|Dior Poison "memento mori" ad, "all is vanity"|
But it is rare that a perfume company uses images of death to advertise their products; in this case Poison by Christian Dior.
You don't get what I am talking about? Squint. Now look again with your vampire eyes...The image of a skull is looking back at you through the mirror, the bottles and the torso of the woman sitting in front of her dresser. See?
Of course Dali chose to depict it through naked women forming the parts of the skull, which is an allusion to the other half of the equlibrium of Eros and Thanatos. The regeneristic power of sexual desire and copulation is man's only means of transcedenting death. This of course lies at the root of ancient mysteries and rituals, such as the Orphic or Eleusinian Mysteries in ancient Greece.
During the Middle Ages, at a time when general lack of education swerved the emphasis of ecclesiastical catechy into iconography rather than scripture, images of horrible monstrosity became almost normal in the abodes of the holy. One only has to take a look at the gargoyles of late-Gothic churches across Europe to ascertain this. In this environment the notion of Memento Mori flourished; a typically simple depiction of a skull making an appearence somewhere along a painting, a psalm book, or a tapestry.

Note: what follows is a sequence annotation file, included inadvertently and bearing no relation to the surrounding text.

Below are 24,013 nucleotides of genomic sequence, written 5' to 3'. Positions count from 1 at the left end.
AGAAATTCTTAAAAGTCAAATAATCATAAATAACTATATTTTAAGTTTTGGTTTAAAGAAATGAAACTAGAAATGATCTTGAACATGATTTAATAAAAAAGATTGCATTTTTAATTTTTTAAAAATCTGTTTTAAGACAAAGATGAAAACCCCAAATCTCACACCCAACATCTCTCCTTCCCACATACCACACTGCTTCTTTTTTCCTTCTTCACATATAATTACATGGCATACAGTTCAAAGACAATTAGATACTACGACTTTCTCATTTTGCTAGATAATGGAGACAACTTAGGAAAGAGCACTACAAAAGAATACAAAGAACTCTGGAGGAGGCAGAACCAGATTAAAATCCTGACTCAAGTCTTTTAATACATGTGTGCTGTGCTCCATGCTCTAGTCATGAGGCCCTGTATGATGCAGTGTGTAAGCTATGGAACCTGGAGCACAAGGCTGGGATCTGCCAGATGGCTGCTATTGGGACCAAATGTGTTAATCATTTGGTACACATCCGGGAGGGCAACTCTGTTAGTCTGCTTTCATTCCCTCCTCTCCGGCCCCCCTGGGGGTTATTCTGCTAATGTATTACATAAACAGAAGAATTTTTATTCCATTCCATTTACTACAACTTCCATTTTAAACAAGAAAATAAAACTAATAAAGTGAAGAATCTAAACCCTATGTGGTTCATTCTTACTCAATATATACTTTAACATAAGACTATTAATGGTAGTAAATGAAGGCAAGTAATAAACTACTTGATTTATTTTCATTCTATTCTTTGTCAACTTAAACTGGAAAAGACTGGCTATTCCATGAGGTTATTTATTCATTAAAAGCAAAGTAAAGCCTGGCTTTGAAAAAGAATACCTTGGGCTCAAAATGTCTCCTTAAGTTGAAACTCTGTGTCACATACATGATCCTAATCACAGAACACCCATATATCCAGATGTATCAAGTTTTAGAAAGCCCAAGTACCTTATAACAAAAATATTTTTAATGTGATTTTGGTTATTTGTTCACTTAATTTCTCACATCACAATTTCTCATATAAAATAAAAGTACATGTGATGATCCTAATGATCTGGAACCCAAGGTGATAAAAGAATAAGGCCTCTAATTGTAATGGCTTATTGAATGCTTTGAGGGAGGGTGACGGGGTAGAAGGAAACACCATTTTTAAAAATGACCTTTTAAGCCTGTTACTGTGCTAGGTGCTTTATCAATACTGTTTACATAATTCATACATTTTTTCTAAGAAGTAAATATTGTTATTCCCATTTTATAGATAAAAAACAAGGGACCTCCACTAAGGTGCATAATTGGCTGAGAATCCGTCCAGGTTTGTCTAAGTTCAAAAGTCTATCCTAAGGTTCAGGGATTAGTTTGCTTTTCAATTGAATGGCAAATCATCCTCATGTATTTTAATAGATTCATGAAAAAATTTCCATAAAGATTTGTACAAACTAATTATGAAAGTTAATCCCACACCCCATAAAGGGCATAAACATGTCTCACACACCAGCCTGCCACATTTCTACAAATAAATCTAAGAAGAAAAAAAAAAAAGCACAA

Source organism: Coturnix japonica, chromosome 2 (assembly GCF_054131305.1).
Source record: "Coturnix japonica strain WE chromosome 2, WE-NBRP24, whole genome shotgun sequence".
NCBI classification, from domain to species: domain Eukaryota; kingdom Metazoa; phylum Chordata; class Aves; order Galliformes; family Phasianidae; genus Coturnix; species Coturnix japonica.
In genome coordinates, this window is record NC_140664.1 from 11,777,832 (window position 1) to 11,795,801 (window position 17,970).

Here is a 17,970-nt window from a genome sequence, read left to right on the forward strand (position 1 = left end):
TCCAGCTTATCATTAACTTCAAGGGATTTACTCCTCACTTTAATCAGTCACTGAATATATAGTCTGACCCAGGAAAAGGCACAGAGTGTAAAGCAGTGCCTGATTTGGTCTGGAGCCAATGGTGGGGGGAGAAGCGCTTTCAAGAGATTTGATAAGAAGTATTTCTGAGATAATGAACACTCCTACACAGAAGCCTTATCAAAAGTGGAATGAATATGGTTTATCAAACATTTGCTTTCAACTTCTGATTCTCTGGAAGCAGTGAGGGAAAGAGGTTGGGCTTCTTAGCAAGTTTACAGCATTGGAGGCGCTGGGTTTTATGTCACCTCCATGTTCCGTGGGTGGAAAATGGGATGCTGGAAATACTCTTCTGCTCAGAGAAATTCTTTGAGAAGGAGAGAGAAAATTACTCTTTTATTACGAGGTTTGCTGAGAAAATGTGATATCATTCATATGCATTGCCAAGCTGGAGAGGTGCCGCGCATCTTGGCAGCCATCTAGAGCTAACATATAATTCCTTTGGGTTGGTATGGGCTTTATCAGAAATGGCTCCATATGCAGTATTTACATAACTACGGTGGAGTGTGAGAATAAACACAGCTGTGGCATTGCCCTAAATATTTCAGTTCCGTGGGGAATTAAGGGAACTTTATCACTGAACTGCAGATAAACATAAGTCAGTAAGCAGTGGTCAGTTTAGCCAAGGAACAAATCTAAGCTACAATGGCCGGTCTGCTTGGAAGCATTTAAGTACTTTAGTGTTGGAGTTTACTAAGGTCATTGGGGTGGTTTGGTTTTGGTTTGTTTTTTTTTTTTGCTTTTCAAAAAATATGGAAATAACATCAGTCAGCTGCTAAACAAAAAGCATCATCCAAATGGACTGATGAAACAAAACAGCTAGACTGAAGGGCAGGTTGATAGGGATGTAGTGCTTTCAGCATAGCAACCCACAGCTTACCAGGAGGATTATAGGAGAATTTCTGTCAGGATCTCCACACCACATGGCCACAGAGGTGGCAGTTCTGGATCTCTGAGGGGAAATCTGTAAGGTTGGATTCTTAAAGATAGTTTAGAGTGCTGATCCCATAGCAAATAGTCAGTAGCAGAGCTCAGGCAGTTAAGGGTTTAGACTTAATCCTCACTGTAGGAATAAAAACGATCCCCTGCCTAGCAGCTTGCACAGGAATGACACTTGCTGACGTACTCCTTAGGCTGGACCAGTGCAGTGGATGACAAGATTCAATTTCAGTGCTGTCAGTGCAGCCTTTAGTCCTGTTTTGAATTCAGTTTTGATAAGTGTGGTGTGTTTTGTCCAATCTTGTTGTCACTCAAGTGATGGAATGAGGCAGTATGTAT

And how would this culminate in the above Dior Poison advertisement? Simple: the name Poison lends itself to imagery of Thanatos, through its connotations of its meaning and the fairy tale poisoned apple like its bottle shape suggests. Apple, a fruit full of its own connotations of sin and corruption!
Perhaps the advertisers want us to remember that just as their perfume can symbolically be lethal (and in copious amounts I am sure it can be!), it can also put a spin into the other half of the eternal duo: Eros.